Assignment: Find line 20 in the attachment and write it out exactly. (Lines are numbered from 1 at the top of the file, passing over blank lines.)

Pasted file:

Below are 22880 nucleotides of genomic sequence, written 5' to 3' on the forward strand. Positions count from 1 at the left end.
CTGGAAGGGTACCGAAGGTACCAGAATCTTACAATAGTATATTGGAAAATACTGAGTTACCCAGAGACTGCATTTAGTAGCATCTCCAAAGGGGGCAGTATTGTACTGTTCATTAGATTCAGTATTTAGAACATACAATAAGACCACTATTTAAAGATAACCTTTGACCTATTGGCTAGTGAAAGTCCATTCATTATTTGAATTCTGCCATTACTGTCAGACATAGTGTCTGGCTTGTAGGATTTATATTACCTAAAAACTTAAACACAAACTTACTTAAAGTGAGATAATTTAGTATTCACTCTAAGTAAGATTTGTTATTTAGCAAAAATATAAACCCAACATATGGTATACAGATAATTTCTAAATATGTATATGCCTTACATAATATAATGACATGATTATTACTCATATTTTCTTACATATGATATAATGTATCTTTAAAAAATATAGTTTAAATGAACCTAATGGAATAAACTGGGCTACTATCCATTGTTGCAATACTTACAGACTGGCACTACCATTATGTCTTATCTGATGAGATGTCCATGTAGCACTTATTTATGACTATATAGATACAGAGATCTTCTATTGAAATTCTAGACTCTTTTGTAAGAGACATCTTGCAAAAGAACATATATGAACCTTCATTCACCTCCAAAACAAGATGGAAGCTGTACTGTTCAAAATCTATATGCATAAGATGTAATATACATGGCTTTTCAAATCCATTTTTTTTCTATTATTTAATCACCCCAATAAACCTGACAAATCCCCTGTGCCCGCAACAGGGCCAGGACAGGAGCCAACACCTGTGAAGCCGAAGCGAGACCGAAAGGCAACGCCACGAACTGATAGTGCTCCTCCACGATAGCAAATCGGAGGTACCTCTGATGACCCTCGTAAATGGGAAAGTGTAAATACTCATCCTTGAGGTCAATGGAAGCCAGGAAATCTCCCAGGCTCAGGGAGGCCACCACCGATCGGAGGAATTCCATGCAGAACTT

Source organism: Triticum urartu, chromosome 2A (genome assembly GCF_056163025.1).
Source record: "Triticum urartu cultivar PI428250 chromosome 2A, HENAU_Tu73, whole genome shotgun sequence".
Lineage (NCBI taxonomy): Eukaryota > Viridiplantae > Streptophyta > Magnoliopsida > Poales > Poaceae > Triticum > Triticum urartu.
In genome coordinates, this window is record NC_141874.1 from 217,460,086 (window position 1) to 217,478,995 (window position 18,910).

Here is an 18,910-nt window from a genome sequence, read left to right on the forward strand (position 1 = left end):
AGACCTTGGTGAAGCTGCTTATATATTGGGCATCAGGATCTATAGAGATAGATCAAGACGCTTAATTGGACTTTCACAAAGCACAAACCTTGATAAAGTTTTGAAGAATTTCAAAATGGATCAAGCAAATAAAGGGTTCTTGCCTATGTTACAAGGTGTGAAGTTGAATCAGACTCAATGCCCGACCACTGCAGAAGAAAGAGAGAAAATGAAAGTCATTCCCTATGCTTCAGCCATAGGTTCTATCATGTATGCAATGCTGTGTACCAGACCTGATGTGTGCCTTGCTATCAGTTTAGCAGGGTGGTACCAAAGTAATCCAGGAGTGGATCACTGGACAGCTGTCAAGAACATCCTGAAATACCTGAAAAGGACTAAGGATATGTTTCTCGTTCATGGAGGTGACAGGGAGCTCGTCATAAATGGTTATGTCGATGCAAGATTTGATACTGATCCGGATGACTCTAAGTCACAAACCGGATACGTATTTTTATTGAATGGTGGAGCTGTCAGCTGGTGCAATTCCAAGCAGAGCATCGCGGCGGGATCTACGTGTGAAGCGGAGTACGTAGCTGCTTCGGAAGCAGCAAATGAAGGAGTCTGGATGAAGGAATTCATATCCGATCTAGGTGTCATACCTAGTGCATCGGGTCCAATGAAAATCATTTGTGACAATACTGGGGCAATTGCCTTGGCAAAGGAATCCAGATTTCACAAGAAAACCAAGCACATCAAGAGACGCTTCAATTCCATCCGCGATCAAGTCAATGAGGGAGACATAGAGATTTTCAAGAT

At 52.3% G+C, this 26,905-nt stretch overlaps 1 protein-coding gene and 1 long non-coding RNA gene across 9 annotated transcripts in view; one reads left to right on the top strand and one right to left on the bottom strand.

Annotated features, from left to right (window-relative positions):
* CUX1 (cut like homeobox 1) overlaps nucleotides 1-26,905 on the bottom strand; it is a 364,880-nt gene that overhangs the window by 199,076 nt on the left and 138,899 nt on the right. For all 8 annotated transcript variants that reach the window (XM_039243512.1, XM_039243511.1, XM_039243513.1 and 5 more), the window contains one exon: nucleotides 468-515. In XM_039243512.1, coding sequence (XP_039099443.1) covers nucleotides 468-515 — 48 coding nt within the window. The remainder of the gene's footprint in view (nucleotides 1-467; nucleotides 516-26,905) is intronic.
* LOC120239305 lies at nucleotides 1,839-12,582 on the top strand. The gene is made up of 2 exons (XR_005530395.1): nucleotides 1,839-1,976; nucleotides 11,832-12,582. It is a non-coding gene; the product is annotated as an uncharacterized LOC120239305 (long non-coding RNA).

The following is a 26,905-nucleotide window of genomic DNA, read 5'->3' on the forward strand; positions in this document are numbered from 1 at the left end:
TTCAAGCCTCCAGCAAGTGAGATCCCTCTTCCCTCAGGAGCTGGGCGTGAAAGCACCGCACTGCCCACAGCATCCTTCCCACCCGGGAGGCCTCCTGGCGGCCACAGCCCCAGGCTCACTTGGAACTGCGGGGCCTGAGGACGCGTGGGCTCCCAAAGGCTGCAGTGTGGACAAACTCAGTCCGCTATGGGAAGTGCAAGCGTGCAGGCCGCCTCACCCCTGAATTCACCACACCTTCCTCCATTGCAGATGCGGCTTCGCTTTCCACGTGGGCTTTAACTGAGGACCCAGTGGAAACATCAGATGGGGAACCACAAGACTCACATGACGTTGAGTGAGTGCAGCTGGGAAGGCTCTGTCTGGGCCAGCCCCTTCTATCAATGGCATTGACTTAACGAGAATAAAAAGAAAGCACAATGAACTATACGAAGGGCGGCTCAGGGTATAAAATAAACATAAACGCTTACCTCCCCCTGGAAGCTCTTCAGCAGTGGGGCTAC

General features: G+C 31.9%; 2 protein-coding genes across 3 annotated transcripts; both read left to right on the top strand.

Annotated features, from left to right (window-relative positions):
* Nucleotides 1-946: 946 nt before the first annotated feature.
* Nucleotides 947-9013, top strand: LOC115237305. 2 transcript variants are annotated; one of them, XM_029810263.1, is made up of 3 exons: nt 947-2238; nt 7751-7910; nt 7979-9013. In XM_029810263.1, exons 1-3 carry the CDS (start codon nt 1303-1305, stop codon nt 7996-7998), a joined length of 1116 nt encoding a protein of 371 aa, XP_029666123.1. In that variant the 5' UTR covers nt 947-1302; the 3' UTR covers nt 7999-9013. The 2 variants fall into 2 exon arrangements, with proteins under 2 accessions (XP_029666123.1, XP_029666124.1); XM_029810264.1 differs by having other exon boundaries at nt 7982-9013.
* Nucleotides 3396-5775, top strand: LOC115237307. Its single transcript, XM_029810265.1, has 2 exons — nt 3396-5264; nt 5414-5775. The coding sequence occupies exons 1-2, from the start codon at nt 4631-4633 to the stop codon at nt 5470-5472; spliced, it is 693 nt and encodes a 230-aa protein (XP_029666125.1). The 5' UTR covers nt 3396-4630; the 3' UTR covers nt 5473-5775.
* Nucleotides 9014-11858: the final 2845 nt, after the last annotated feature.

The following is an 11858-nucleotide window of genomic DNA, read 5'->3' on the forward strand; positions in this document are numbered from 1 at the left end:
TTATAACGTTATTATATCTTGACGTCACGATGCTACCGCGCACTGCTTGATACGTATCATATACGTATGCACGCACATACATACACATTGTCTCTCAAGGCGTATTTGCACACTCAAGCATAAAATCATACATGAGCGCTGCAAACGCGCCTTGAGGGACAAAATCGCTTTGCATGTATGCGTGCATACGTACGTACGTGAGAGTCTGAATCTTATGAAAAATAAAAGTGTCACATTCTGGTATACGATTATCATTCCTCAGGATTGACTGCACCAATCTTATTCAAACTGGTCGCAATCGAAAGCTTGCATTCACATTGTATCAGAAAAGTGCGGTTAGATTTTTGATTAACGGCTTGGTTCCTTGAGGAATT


* Nucleotides 9014-11858: the final 2845 nt, after the last annotated feature.